We also began to book a weekend away together each year – it’s ranged from Florence to a tent in Sussex; the venue isn’t that relevant, its just a way to be us without labels. Time for ourselves as individuals has also been an important part of life, and understanding that it’s not real to be everything for one another.

We’re very different in the way we do this, I mostly potter around bookshops and cities like Cambridge or Oxford – Sarah prefers to share that time with her closest friends.  Making and protecting time like this has not always been easy, but again we would say its one of the things that ‘makes’ our relationship.


3.    Flexible Commitment To Family Life 

The final piece for us has been a shared commitment to investing in family.  We are both in senior roles, with ‘buck-stops-here’ responsibility for people and the work itself.  We have always fought hard though to be each other’s biggest supporter and both make sacrifices and adjustments to ensure that family has come first.

Sarah didn’t do her degree when she was younger so that she could work and pay for our life, which meant studying in the small hours after the children were born. When the kids were smaller I was offered several jobs along the way that would have involved long commutes, but opted for lower paid ones more locally.

We had decided at the start that we were not willing to move our children geographically for job reasons, so that has had an impact on both of our job options. As a father, being around in the mornings and for family teatime have been key priorities, so as to have meaningful relationships with all the children.

During “settling in” periods for new children, or if our kids are having hard times, we alter our patterns and we spend more time working from home or working evenings to enable stable bonding to build. I also try to share my work with the children if there are projects that we can discuss.

So, to achieve this flexing approach there have been various seasons of life where one or the other has laid down career opportunities to allow the other to grow and shine and where the children have agreed to be a bit more tolerant of us being more absent.  

What Breaks Us?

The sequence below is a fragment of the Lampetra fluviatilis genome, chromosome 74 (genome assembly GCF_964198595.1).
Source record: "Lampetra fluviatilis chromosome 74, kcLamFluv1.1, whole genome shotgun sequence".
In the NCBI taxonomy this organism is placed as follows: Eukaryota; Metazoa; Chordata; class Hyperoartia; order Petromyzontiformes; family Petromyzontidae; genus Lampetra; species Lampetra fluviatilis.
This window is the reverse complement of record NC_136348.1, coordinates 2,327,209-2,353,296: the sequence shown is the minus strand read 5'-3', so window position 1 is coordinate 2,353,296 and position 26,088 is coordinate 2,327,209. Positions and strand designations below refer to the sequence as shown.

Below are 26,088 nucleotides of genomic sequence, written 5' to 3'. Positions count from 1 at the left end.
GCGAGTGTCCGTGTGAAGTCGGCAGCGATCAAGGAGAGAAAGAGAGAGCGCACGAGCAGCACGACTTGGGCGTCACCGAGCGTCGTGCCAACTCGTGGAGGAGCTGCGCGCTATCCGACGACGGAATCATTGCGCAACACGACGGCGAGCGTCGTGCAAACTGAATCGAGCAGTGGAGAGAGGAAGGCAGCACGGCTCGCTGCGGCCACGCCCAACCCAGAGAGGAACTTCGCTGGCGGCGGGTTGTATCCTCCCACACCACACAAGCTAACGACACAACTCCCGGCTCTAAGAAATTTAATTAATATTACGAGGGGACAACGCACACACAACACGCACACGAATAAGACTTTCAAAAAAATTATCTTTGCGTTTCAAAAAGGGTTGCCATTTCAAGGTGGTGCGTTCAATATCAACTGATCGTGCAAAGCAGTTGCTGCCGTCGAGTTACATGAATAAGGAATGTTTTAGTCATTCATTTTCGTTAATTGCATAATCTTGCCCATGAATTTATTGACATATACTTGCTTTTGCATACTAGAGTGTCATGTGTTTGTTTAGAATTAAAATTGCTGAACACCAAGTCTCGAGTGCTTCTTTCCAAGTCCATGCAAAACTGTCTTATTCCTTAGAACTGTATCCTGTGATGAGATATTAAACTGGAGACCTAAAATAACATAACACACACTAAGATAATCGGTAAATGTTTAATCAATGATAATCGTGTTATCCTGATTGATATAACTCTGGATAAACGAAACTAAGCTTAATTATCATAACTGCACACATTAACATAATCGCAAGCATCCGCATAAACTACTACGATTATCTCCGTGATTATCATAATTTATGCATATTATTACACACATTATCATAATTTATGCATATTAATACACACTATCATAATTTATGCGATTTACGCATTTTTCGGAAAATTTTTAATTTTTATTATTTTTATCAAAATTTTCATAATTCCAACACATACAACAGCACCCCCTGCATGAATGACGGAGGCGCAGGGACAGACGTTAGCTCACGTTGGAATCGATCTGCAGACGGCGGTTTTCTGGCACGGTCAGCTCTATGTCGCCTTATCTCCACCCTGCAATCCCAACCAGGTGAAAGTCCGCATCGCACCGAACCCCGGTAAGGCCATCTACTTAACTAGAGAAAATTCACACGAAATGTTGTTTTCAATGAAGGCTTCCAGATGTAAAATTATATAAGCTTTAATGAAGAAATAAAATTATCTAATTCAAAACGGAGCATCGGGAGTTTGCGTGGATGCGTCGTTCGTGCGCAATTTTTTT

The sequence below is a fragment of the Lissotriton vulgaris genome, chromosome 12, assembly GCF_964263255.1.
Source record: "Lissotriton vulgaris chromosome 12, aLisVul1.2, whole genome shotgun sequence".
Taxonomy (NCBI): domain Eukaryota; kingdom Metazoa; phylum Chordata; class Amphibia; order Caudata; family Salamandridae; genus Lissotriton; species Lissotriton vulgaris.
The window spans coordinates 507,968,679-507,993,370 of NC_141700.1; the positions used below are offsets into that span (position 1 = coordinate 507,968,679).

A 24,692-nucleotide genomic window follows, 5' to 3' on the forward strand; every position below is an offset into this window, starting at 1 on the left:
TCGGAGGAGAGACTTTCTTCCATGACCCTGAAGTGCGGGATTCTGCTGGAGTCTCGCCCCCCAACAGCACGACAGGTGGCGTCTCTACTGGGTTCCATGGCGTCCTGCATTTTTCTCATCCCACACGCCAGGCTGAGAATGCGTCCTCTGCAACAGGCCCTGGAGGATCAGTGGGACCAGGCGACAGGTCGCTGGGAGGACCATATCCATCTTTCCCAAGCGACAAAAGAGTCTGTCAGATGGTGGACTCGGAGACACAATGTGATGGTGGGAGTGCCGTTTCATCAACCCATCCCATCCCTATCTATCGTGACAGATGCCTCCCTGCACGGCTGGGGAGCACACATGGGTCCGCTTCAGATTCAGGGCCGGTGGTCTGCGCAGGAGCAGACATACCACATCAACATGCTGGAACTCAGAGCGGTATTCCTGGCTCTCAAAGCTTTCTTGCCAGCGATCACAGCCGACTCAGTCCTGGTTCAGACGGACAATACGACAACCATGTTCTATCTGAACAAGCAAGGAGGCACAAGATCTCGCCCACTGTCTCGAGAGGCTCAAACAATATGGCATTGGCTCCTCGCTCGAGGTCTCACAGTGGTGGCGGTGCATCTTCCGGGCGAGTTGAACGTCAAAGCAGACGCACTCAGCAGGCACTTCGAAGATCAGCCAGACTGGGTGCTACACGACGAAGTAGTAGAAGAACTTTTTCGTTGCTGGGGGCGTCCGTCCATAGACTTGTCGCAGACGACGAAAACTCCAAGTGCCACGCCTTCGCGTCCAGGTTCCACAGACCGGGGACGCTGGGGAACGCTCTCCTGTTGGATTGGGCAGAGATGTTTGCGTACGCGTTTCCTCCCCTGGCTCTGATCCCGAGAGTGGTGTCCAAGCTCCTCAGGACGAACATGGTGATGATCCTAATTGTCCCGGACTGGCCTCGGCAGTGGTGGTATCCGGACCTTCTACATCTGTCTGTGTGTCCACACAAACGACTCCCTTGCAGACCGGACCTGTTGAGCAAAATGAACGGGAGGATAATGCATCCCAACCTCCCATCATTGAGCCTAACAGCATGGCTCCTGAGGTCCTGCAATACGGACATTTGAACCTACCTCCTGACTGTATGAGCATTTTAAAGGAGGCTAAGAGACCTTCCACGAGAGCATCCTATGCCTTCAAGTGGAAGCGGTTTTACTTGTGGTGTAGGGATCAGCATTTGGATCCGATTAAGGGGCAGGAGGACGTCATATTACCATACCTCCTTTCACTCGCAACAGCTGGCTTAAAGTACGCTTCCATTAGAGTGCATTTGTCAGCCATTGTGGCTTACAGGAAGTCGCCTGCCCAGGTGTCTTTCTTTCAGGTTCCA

Well, largely the reverse of the above. The risks of jealousy, competition, taking one another for granted, anchoring each other instead of letting each other fly. It has been a fight at times, and there have been moments we’ve considered getting a ‘work-divorce’ and times where each of us have guiltily wished that we had chosen a partner who was fulfilled by working in the home full time!

It is likely that our paths may diversify in the future in work, but with both us working in a related areas its always likely to have some overlap, and regardless I suspect the above three areas will still play a key role.

You may want to read some books on relationships.

Matt Buttery has been CEO of the Family Matters Institute ( since 2006, transforming its size and establishing a reputation at national level, particularly in the areas of fatherhood, practitioner training, research & sharing evidence-based practice.  Matt co-founded in 2008, which FMI merged in 2012 with to create the largest online father-focused web-service in the UK, with providing information, advice & intensive support to over 560,000 fathers in 2012.  

Sarah Fletcher is an independent social worker who has worked with families and children in a wide range of contexts.  She is a senior trainer for Family Matters Institute, writing and delivering on a range of programmes.  Sarah is also the cofounder of Walking Tall, a not-for-profit organisation that works alongside young people who have experienced sexual harm.  She is also involved in chairing local authority foster panels.
Matt and Sarah have four children and foster for their local authority.